Facts and Figures (Global)
Appeal Request
USD 3 billion
IOM Operational reach in emergencies
37 million people
Countries with IOM Crisis-Related Responses⠀
Persons in Need
1.7 millon

Conflicts, armed violence, disasters, epidemics, pandemics and other crises force millions of people to leave their homes and communities, sometimes for years or even decades. More than 82 million people are currently living in displacement within and across borders with disasters displacing around 25 million on average each year. Economic downturns, political instability and other drivers also compel large population movements.

Over the past decade, IOM has emerged as one of the world’s largest humanitarian actors, with huge relief operations underway in virtually every major humanitarian setting. We respond to forced migration and large-scale population movements, including protracted internal and cross-border displacement and refugee situations. Within the Organization’s structure, these activities fall under the remit of the Department of Operations and Emergencies (DOE).

In addition, DOE oversees individual specialized projects related to humanitarian principles, protection mainstreaming, prevention of violent extremism and prevention of sexual abuse and exploitation.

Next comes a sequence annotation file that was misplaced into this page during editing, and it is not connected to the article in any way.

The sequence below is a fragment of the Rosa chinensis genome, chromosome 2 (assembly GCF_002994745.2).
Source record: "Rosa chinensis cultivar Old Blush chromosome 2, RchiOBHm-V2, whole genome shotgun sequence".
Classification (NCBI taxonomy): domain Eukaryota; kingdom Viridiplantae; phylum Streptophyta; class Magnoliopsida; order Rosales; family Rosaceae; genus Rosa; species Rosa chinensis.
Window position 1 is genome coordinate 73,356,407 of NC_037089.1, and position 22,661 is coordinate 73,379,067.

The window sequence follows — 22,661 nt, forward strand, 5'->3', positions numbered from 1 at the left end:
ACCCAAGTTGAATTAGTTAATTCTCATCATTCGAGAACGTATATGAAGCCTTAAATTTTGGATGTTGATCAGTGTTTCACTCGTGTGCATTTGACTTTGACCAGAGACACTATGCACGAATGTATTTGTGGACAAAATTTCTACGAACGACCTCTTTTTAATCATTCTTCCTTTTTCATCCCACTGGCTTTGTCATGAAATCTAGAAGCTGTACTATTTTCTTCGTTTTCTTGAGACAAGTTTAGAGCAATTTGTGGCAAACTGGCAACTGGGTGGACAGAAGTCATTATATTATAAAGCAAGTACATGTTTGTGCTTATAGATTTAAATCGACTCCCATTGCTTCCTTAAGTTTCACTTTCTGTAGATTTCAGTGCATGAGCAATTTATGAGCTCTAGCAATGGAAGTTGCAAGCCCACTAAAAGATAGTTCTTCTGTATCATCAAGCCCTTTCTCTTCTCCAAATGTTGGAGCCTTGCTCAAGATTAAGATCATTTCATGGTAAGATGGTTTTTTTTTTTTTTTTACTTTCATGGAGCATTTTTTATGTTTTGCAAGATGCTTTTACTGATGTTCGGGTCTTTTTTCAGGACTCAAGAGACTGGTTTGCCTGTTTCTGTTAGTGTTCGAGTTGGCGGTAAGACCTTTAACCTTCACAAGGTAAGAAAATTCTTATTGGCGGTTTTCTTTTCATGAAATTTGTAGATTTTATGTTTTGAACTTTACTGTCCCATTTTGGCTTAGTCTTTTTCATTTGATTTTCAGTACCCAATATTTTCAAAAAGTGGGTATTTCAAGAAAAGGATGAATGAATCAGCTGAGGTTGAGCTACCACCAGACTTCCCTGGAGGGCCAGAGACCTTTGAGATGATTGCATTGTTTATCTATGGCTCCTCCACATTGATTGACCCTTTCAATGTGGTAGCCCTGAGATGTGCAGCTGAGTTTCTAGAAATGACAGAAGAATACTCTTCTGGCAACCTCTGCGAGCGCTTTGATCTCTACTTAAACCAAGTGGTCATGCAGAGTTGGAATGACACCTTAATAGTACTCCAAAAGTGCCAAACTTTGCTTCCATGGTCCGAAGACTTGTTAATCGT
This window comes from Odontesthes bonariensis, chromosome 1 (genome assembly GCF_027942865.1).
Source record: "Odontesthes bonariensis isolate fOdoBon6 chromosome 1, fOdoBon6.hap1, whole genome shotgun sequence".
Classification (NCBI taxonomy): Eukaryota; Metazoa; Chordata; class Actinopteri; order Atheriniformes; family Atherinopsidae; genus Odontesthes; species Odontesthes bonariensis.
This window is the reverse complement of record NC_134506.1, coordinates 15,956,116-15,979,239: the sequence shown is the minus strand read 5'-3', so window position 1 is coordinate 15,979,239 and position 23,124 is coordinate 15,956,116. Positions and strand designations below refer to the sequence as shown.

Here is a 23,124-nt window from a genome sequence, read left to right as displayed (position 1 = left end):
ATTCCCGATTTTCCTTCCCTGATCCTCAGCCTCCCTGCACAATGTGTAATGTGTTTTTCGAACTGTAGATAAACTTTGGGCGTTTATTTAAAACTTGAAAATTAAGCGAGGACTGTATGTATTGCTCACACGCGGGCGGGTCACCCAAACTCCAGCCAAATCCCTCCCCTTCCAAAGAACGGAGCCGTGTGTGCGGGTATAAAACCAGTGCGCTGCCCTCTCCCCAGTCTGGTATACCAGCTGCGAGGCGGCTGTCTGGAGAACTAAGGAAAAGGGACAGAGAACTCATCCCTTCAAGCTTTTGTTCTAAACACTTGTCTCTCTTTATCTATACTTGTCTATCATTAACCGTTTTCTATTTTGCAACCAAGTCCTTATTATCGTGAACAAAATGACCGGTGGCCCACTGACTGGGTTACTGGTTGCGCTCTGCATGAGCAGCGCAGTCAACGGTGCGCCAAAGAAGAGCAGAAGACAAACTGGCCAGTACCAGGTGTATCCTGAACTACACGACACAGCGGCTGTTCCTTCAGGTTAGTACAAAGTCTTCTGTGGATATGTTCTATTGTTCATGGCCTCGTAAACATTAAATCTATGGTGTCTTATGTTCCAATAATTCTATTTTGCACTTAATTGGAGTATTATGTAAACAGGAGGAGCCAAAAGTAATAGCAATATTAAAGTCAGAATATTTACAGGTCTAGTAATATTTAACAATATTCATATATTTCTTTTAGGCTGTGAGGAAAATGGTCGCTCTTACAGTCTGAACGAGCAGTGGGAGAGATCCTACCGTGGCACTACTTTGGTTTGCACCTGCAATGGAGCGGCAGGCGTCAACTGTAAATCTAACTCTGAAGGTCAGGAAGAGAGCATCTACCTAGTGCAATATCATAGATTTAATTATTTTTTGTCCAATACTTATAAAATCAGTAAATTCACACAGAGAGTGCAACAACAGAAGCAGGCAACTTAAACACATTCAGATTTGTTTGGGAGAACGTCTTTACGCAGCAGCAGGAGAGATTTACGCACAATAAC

IOM’s emergency, post-conflict and recovery activities focus on the needs of individuals and uprooted communities, thereby contributing to their protection. They are addressed in all phases of IOM’s Migration Crisis Operational Framework (MCOF): pre-crisis preparedness, emergency response and post-crisis recovery.

The region covered by IOM’s Vienna Region Office is, mainly, made up of countries which are economically and institutionally able to respond to emergencies. However, the ongoing conflicts and violence within and near the region (Ukraine, Syria, Afghanistan, Iraq) underline the need to provide emergency assistance, as well as durable and sustainable solutions, for conflict-affected populations. There are also several frozen conflicts in the region which have left people displaced for many years. Much of the region is prone to rapid-onset natural disasters such as flash floods, as well as slow-onset disasters related to climate change, such as protracted droughts, harsher winters, desertification and even technical disasters. All these serve to make preparedness, disaster risk-reduction and community stabilization measures essential.

An overview of our activities is available through the emergencies brochure.